Gunfire reported across Tripoli


Heavy automatic weapons fire erupted in the Libyan capital Tripoli today, the first such outbreak in Muammar Gadafy's main stronghold in a two-week-old insurrection against his 41-year-old rule.

It was unclear who was doing the shooting, which started just before daybreak, or what had caused it.

Machine gun volleys, some of them heavy calibre, reverberated around central Tripoli along with ambulance sirens, pro-Gadafy chants, and a cacophony of car horns as vehicles sped through the vicinity.

Government spokesman Mussa Ibrahim denied any fighting was under way in the capital, saying the gunfire was to mark the army's recapture of several cities from rebel forces.

"These are celebrations because government forces have taken control of all areas to Benghazi and are in the process of taking control of Benghazi," Mr Ibrahim claimed, referring to Libya's rebel-controlled second largest city situated in the far east.

A rebel spokesman in eastern Libya said, however, that insurgents were still advancing on the central coastal city of Sirte, Gadafy's hometown which lies hundreds of kilometres to the west of the rebel stronghold of Benghazi.

"We have moved on to the offensive and we are near Sirte now," Colonel Lamine Abdelwahabin of Benghazi's rebel military committee said.

Meanwhile Britain's Sunday Times reported that rebels had seized a British SAS special forces unit of up to eight soldiers escorting a junior diplomat in eastern Libya on a secret diplomatic mission to make contact with opposition leaders.

The SAS intervention apparently angered opposition figures who fear Gadafy could use any evidence of Western military intervention to sway patriotic support away from the uprising, according to the London paper.

In a French newspaper interview, Gadafy said he was embroiled in a fight against Islamist terrorism and expressed dismay at the absence of support from abroad.

"I am surprised that nobody understands that this is a fight against terrorism," Gadafy told Le Journal du Dimanche.

Western leaders have denounced what they call Gadafy's brutal response to the uprising, and the International Criminal Court said he and his inner circle face investigation for alleged targeting of civilians by his security forces.

Libya’s State television said government forces had retaken the important coastal cities of Zawiyah and Misrata, to the immediate west and east of Tripoli. A resident in Misrata said the city was still in rebel hands.

As of last night, Libyan rebels had dug into positions in Zawiyah after withstanding two armoured assaults by government forces. It was not possible to reach anyone in the town early this morning.

Salem Ghazy, a Tripoli businessman, was part of a group of men, some of them security forces and others civilians, who were firing into the air from automatic weapons in Tripoli and brandishing posters of Gadafy.

"Libya is united. We will fight these forces that are trying to ruin the country. These forces are backed by outside powers," he said.

A resident near the central Green Square said: "They are shooting in celebration. It's because they said the towns where the rebels have been fighting have been liberated."

Mr Ibrahim denied there was any fighting in Tripoli. "Everything is safe. Tripoli is 100 per cent under control," he said, while adding: "I would like to advise not to go there for your safety."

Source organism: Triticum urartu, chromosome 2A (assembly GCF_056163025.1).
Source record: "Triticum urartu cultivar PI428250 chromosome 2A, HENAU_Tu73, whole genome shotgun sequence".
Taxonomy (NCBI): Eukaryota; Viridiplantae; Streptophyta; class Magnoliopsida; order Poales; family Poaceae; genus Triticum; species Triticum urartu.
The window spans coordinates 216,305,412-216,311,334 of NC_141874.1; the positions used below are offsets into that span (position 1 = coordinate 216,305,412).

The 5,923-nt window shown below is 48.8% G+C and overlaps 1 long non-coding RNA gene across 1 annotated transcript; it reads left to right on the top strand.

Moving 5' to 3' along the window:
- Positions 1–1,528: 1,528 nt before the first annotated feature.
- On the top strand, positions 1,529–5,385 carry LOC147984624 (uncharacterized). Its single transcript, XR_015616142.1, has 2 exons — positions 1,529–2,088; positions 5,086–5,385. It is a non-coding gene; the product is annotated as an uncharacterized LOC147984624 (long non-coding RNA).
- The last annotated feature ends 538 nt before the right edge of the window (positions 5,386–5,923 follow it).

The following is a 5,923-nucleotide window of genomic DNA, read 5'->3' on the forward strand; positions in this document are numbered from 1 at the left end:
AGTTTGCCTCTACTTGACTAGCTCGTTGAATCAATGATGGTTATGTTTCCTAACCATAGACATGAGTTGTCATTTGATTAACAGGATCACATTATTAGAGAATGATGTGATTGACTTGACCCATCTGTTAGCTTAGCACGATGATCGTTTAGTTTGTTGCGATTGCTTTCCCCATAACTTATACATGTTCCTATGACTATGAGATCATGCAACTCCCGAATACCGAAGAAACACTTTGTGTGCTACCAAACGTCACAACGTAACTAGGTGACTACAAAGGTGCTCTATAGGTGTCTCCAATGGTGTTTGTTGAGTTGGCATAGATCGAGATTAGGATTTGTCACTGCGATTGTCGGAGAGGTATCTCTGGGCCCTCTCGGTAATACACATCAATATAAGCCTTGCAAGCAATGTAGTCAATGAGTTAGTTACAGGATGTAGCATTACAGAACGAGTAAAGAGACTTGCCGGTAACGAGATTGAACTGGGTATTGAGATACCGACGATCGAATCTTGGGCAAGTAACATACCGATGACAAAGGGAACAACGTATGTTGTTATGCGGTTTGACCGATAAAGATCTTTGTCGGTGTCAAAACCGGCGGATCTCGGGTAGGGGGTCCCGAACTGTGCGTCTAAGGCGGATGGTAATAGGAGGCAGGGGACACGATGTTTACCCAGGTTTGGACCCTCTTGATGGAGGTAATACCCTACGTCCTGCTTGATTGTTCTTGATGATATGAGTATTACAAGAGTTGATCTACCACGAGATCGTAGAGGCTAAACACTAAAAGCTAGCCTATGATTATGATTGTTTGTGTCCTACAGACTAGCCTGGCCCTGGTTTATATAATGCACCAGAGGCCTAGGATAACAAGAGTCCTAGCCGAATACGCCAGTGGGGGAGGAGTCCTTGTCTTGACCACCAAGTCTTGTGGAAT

Rebel commander Mr Abdelwahabin said most people in Tripoli opposed Gadafy. "All Libyans are unanimous about overthrowing Gadafy, even in Tripoli, but they are unable to move there as all the security forces are dressed in civilian clothing, mixing with anyone trying to protest," he said.

A tense calm settled over the western town of Zawiyah after nightfall yesterday, with rifle-toting insurgents on rooftops and manning checkpoints on streets leading into the centre.

The rebels said they were bracing for another tank and artillery attack by government forces today.

Deputy foreign minister Khaled Kaim had told reporters late last night that Zawiyah was "quiet and peaceful. "We hope by tomorrow morning life will be back to normal".

A doctor in Zawiyah, some 50 kilometres west of Tripoli, said at least 30 people, mostly civilians, were killed during fighting yesterday that wrecked the town centre, raising to at least 60 the death toll from two days of battles.

Almost 600 kilometres to the east along Libya's Mediterranean coast, insurgents said they took the town of Bin Jawad yesterday, on the heels of seizing the oil port of Ras Lanuf, and were thrusting westwards towards Sirte.

Exultant after asserting control over much of the east of the vast oil-exporting North African state in a revolt against the flamboyant autocrat Gadafy, some rebels said an assault on Sirte was imminent.

"If (rebels) can expand down into the Gulf of Sirte ... they've got a very good shot at independence at the least - or maybe even overturning him at the most," said Peter Zeihan, analyst with the US-based Stratfor intelligence newsletter.

But others were wary of the limitations of an undisciplined rebel force made up of soldiers who have bolted from Gadafy’s ranks and volunteers who have more enthusiasm than experience.

Where many eastern towns have fallen with scant resistance, Sirte is unlikely to be a pushover. It has long received hefty subsidies from Gadafy, who liked to host Arab and other international conferences in the coastal city.

Sirte also hosts a major air base and significant military forces loyal to Gadafy and the Sirte basin is home to a large part of Libya's oil reserves.